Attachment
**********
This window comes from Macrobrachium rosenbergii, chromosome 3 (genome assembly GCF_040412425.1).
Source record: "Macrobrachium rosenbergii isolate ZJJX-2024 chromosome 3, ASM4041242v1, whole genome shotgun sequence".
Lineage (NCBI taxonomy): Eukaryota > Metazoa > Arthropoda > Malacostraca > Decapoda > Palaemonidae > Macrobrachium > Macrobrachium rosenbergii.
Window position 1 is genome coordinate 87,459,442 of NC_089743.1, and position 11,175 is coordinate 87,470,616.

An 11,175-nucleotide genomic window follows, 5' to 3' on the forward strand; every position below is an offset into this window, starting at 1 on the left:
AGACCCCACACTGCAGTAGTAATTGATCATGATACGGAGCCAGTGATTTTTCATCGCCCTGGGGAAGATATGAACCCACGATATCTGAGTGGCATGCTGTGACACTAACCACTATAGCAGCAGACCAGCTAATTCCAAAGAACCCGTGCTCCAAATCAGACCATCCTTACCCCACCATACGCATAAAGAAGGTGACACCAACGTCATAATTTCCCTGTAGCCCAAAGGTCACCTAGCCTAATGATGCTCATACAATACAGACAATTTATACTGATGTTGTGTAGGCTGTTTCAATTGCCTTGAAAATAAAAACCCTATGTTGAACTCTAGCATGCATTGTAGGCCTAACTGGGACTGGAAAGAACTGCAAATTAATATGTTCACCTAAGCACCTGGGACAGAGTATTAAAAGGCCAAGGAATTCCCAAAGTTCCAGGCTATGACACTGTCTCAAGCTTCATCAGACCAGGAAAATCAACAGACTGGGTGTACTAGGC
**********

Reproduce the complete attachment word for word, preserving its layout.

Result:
This window comes from Macrobrachium rosenbergii, chromosome 3 (genome assembly GCF_040412425.1).
Source record: "Macrobrachium rosenbergii isolate ZJJX-2024 chromosome 3, ASM4041242v1, whole genome shotgun sequence".
Lineage (NCBI taxonomy): Eukaryota > Metazoa > Arthropoda > Malacostraca > Decapoda > Palaemonidae > Macrobrachium > Macrobrachium rosenbergii.
Window position 1 is genome coordinate 87,459,442 of NC_089743.1, and position 11,175 is coordinate 87,470,616.

An 11,175-nucleotide genomic window follows, 5' to 3' on the forward strand; every position below is an offset into this window, starting at 1 on the left:
AGACCCCACACTGCAGTAGTAATTGATCATGATACGGAGCCAGTGATTTTTCATCGCCCTGGGGAAGATATGAACCCACGATATCTGAGTGGCATGCTGTGACACTAACCACTATAGCAGCAGACCAGCTAATTCCAAAGAACCCGTGCTCCAAATCAGACCATCCTTACCCCACCATACGCATAAAGAAGGTGACACCAACGTCATAATTTCCCTGTAGCCCAAAGGTCACCTAGCCTAATGATGCTCATACAATACAGACAATTTATACTGATGTTGTGTAGGCTGTTTCAATTGCCTTGAAAATAAAAACCCTATGTTGAACTCTAGCATGCATTGTAGGCCTAACTGGGACTGGAAAGAACTGCAAATTAATATGTTCACCTAAGCACCTGGGACAGAGTATTAAAAGGCCAAGGAATTCCCAAAGTTCCAGGCTATGACACTGTCTCAAGCTTCATCAGACCAGGAAAATCAACAGACTGGGTGTACTAGGC